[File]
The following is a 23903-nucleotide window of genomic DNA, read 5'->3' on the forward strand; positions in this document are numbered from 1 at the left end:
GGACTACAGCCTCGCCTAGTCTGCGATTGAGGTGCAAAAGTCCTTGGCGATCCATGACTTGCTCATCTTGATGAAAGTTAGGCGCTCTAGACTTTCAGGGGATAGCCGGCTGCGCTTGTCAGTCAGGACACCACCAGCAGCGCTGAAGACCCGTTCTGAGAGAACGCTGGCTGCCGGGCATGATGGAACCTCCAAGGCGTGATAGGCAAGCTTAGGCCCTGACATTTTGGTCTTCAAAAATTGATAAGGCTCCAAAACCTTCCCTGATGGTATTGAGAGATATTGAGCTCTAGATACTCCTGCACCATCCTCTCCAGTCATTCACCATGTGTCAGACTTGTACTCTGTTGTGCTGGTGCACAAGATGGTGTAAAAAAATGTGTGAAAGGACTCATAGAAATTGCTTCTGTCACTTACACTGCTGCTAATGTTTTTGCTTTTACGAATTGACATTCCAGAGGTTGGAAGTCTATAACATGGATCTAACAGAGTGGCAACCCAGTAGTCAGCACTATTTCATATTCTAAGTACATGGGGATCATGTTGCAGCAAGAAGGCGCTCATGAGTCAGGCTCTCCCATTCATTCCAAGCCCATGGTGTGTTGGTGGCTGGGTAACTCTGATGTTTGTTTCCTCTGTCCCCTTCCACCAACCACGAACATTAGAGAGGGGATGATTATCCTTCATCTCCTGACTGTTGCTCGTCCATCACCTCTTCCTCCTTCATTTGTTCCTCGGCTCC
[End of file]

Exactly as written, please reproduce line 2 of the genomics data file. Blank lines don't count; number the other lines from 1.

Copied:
GGACTACAGCCTCGCCTAGTCTGCGATTGAGGTGCAAAAGTCCTTGGCGATCCATGACTTGCTCATCTTGATGAAAGTTAGGCGCTCTAGACTTTCAGGGGATAGCCGGCTGCGCTTGTCAGTCAGGACACCACCAGCAGCGCTGAAGACCCGTTCTGAGAGAACGCTGGCTGCCGGGCATGATGGAACCTCCAAGGCGTGATAGGCAAGCTTAGGCCCTGACATTTTGGTCTTCAAAAATTGATAAGGCTCCAAAACCTTCCCTGATGGTATTGAGAGATATTGAGCTCTAGATACTCCTGCACCATCCTCTCCAGTCATTCACCATGTGTCAGACTTGTACTCTGTTGTGCTGGTGCACAAGATGGTGTAAAAAAATGTGTGAAAGGACTCATAGAAATTGCTTCTGTCACTTACACTGCTGCTAATGTTTTTGCTTTTACGAATTGACATTCCAGAGGTTGGAAGTCTATAACATGGATCTAACAGAGTGGCAACCCAGTAGTCAGCACTATTTCATATTCTAAGTACATGGGGATCATGTTGCAGCAAGAAGGCGCTCATGAGTCAGGCTCTCCCATTCATTCCAAGCCCATGGTGTGTTGGTGGCTGGGTAACTCTGATGTTTGTTTCCTCTGTCCCCTTCCACCAACCACGAACATTAGAGAGGGGATGATTATCCTTCATCTCCTGACTGTTGCTCGTCCATCACCTCTTCCTCCTTCATTTGTTCCTCGGCTCC